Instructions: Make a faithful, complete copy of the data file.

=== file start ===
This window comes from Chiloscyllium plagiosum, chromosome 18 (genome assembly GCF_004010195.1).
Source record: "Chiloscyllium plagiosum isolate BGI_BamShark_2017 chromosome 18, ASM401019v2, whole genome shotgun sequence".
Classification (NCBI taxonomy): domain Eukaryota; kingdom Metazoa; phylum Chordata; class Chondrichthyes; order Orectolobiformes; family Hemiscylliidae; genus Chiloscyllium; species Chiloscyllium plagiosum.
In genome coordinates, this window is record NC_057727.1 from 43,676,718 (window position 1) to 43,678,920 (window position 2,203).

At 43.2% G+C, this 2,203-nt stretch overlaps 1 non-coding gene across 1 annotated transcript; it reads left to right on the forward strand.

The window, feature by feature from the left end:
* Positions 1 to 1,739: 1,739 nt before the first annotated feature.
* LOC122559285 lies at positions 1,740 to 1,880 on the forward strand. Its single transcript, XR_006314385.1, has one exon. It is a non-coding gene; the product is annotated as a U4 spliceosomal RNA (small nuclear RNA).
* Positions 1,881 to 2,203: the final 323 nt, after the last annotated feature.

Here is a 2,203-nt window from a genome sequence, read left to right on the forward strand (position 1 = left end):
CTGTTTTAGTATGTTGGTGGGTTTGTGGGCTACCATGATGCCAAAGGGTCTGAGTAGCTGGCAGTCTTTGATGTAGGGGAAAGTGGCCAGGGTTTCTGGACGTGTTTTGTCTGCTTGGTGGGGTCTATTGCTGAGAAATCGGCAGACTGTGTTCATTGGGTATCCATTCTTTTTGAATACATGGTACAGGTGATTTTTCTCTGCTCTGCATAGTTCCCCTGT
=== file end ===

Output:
This window comes from Chiloscyllium plagiosum, chromosome 18 (genome assembly GCF_004010195.1).
Source record: "Chiloscyllium plagiosum isolate BGI_BamShark_2017 chromosome 18, ASM401019v2, whole genome shotgun sequence".
Classification (NCBI taxonomy): domain Eukaryota; kingdom Metazoa; phylum Chordata; class Chondrichthyes; order Orectolobiformes; family Hemiscylliidae; genus Chiloscyllium; species Chiloscyllium plagiosum.
In genome coordinates, this window is record NC_057727.1 from 43,676,718 (window position 1) to 43,678,920 (window position 2,203).

At 43.2% G+C, this 2,203-nt stretch overlaps 1 non-coding gene across 1 annotated transcript; it reads left to right on the forward strand.

The window, feature by feature from the left end:
* Positions 1 to 1,739: 1,739 nt before the first annotated feature.
* LOC122559285 lies at positions 1,740 to 1,880 on the forward strand. Its single transcript, XR_006314385.1, has one exon. It is a non-coding gene; the product is annotated as a U4 spliceosomal RNA (small nuclear RNA).
* Positions 1,881 to 2,203: the final 323 nt, after the last annotated feature.

Here is a 2,203-nt window from a genome sequence, read left to right on the forward strand (position 1 = left end):
CTGTTTTAGTATGTTGGTGGGTTTGTGGGCTACCATGATGCCAAAGGGTCTGAGTAGCTGGCAGTCTTTGATGTAGGGGAAAGTGGCCAGGGTTTCTGGACGTGTTTTGTCTGCTTGGTGGGGTCTATTGCTGAGAAATCGGCAGACTGTGTTCATTGGGTATCCATTCTTTTTGAATACATGGTACAGGTGATTTTTCTCTGCTCTGCATAGTTCCCCTGT